Margaret Obank reviews

Anubis A Desert Novel

by Ibrahim al-Koni

Translated by William M Hutchins

AUC Press, Cairo, 2005

ISBN977 424 887 2, 184pp

The search for the Tuareg desert truth

This is a novel woven from and around Tuareg folklore and set in author Ibrahim al-Koni’s home territory, the Tuareg Libyan desert, where he was born and grew up. The figure of the title, Anubis, is taken from the ancient story of Anubi, the archetypal son of an unknown father who sets out to search for that father. Translator William Hutchins describes in his introduction the identification by al-Koni of the ancient Egyptian god Anubis with the Tuareg folkloric hero Anubi.

Al-Koni follows Anubi’s story and incorporates many other aspects of Tuareg legends including the lost oasis of Targa – from which the name Tuareg is derived – and the body of lost laws of the Tuareg. His Author’s Note explains how he researched the legend, recalling parts told to him as a child and teenager, accumulating others during countless visits across the desert questioning leaders, elders and sages of far-flung Tuareg tribes, and examining ancient recorded versions. His quest seems as interesting as the legend itself. Al-Koni felt that the story echoed his own, and more than that, was a metaphor for the search of “the human tribe” for the truth of life. Eventually he translated the story from his mother tongue, the Berber language of Tamasheq, into Arabic.
The novel therefore has many levels, all attempting to unravel the complexities of obligation and customs that delineate how relationships are made between father and son, mother and son, then brother and sister, and man and woman, and how these relationships can prosper and endure with man living in a changing society.

Anubis and the shadowy priest-type apparitions, spectres, or jinns of both sexes, that appear by his side every so often to keep him on his toes, speak in aphorisms and issue prophecies about the impact of taking this or that action. These maxims direct the path that Anubis should follow, nurture his sense of duty and responsibility, even of guilt, and guide his relation with the world. Anubis struggles to free himself from adhering to the aphorism that “Absence is the destiny of fathers”. His life is a story of initial abandonment of the laws of both the tribe and the desert, leading to suffering and punishment by the elements, then reconciliation with the laws as he appears to become a benign ruler and leader himself, and then to more suffering, as his son starts to follow the selfsame path of searching for the father he does not know.

Anubis alternates between needing and rejecting the solitude that is the essential character of the desert. The desert setting is al-Koni’s strength: its expanse, desolation and mystery is powerfully evoked, particularly in the passage where Anubis gets lost and nearly dies, saving himself by drinking what he discovers afterwards is the urine of a gazelle. His life wandering in the desert and living in the desert oasis is at once a personal story, the legend of a god-like mythical hero, a mystical tale of demons, dreams and metamorphosis, as well as a parable of human civilisation, and more particularly of the urban life that encroaches on the traditions of the desert.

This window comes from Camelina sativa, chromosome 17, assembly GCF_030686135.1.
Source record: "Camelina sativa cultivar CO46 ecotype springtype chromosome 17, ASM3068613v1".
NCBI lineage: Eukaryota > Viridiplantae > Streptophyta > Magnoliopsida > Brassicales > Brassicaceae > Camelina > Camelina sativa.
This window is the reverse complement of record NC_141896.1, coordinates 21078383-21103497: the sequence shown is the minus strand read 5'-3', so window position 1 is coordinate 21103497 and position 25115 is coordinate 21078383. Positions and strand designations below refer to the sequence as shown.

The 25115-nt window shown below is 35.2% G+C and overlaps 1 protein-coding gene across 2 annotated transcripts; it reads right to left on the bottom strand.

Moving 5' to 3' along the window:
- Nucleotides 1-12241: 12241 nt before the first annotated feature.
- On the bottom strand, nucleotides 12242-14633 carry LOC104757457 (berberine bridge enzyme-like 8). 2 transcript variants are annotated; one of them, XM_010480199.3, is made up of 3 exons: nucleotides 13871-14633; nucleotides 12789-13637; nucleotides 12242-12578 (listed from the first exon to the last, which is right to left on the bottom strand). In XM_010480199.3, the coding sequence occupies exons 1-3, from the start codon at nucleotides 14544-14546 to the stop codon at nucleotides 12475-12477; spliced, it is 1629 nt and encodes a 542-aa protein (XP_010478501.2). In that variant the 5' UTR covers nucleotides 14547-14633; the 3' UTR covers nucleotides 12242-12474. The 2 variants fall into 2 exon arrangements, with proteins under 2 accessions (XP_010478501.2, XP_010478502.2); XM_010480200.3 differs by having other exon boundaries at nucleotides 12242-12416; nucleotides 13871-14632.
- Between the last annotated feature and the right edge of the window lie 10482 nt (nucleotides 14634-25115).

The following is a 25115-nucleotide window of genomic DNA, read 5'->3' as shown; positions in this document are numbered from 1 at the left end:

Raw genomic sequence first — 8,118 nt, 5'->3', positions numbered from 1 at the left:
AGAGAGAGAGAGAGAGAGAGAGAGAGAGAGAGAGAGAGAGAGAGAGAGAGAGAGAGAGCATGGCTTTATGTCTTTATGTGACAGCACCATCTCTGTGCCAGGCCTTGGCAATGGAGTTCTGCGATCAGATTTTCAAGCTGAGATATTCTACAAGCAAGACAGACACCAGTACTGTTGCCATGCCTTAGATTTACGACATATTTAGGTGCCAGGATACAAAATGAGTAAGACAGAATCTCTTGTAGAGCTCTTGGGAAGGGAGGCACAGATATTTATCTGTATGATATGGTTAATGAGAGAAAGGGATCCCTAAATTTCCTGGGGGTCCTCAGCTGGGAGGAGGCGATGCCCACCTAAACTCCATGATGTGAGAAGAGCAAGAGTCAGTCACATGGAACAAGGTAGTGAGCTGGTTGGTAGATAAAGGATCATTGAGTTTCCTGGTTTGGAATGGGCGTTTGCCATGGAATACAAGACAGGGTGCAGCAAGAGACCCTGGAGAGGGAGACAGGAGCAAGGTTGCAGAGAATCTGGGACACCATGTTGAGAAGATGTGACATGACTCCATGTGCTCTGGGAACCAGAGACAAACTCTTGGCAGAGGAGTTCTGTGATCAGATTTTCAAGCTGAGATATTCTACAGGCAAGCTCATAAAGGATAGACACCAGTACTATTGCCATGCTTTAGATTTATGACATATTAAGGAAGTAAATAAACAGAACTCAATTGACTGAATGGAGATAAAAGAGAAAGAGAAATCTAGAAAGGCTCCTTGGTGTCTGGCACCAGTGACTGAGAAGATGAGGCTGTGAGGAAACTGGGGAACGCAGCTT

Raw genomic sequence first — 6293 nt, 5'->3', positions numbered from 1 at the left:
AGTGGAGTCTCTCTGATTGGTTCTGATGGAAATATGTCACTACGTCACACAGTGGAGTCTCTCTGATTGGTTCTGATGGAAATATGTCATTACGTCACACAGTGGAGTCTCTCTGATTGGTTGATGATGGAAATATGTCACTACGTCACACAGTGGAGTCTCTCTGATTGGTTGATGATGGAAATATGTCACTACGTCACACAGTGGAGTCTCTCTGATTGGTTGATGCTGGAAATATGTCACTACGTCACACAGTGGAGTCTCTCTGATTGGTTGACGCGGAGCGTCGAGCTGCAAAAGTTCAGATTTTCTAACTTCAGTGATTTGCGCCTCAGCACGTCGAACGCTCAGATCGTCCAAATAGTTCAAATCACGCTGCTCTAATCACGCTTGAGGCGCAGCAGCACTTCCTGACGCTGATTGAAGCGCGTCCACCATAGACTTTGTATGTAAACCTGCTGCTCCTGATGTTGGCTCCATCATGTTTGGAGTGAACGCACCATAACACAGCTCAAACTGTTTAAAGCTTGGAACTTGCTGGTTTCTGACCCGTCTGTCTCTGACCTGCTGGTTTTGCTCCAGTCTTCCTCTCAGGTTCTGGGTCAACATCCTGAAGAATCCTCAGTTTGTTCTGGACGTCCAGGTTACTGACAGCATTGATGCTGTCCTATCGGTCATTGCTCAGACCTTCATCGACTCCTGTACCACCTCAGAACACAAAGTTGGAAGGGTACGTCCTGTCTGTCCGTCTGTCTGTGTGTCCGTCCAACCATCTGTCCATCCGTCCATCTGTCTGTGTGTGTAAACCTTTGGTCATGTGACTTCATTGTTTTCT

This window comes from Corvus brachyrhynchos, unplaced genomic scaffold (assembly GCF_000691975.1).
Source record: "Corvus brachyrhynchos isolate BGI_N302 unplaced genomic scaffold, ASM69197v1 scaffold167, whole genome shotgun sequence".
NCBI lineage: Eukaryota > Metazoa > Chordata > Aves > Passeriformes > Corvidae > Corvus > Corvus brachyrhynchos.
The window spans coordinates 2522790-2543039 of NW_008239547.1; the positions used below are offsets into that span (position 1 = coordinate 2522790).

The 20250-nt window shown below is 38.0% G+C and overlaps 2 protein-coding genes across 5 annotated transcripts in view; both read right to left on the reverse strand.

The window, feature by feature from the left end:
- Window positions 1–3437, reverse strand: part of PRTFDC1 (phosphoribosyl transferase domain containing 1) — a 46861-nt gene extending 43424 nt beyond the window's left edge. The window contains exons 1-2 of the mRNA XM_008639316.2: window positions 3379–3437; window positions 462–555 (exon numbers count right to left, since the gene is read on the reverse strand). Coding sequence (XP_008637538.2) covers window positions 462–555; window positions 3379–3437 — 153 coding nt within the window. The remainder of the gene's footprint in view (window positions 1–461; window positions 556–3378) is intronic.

However, Anubis is not an easy read, as much of what one feels could be vivid visual description or crisp philosophical dialogue, seems at arms’ length from the reader due to unwieldy sentences at the beginning of the novel, as well as the use of words that seem out of place, such as “snout” of a camel, “espy”, “hither and yon”, “aswirl”, “snot” and “doll”, while “bagging a victim” has connotations of shooting parties.

That apart, it is well worth the effort and difficult to put down, once started. Al-Koni completes the tale of Anubis with a long list of the mythical hero’s aphorisms which are an fascinating aide-memoire to understanding the thrall of the desert and Anubis’s attitude to women. They include the following: “For the body the desert is a place of exile, whereas for the spirit the desert is a paradise” and “The desert is a homeland that has migrated”. And on man and woman: “For a woman, damage to her body is a defect, but a man’s defect is damage to his mind”; and “Man thinks with his intellect. Woman thinks with her heart. This is the secret of woman’s superiority over man.” In addition to the Aphorisms and the Translator’s and Author’s Notes there is an end glossary of Tuareg terms.

Hopefully William Hutchins will translate more of al-Koni’s many novels into English. First published in Arabic in 2002, Anubis is only his second in English translation. The first, The Bleeding of the Stone (reviewed in Banipal No 19), is in some ways similar to Anubis in that it retells an ancient myth (Cain and Abel), and has a modern message (about man’s destruction of natural resources). Al-Koni has six novels published in French translation and eight in German, the latter by Lenos Verlag in Switzerland where al-Koni has lived since 1993. Anubis deserves a good reception and being made available world-wide for English-speaking readers.

From Banipal 23 - Summer 2005

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